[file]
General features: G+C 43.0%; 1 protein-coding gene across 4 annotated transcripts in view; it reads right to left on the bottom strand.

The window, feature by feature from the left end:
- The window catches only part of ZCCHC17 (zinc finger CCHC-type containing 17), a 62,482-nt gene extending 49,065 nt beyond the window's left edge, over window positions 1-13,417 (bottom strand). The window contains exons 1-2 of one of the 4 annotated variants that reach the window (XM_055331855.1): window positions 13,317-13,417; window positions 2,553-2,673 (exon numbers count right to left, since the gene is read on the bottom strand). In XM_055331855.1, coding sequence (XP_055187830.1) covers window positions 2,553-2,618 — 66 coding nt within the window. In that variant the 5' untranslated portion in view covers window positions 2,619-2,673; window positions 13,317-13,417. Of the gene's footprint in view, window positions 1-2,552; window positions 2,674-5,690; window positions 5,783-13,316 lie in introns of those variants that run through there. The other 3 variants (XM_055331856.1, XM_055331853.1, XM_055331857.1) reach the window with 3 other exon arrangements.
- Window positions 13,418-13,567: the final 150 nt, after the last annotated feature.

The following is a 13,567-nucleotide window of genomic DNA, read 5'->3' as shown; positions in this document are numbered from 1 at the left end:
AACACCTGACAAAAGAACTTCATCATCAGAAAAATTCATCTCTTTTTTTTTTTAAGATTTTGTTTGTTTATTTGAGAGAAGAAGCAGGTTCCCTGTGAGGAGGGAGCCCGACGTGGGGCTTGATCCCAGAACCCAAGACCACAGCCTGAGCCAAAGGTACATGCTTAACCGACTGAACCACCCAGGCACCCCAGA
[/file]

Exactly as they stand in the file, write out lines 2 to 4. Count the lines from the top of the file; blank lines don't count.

The window, feature by feature from the left end:
- The window catches only part of ZCCHC17 (zinc finger CCHC-type containing 17), a 62,482-nt gene extending 49,065 nt beyond the window's left edge, over window positions 1-13,417 (bottom strand). The window contains exons 1-2 of one of the 4 annotated variants that reach the window (XM_055331855.1): window positions 13,317-13,417; window positions 2,553-2,673 (exon numbers count right to left, since the gene is read on the bottom strand). In XM_055331855.1, coding sequence (XP_055187830.1) covers window positions 2,553-2,618 — 66 coding nt within the window. In that variant the 5' untranslated portion in view covers window positions 2,619-2,673; window positions 13,317-13,417. Of the gene's footprint in view, window positions 1-2,552; window positions 2,674-5,690; window positions 5,783-13,316 lie in introns of those variants that run through there. The other 3 variants (XM_055331856.1, XM_055331853.1, XM_055331857.1) reach the window with 3 other exon arrangements.
- Window positions 13,418-13,567: the final 150 nt, after the last annotated feature.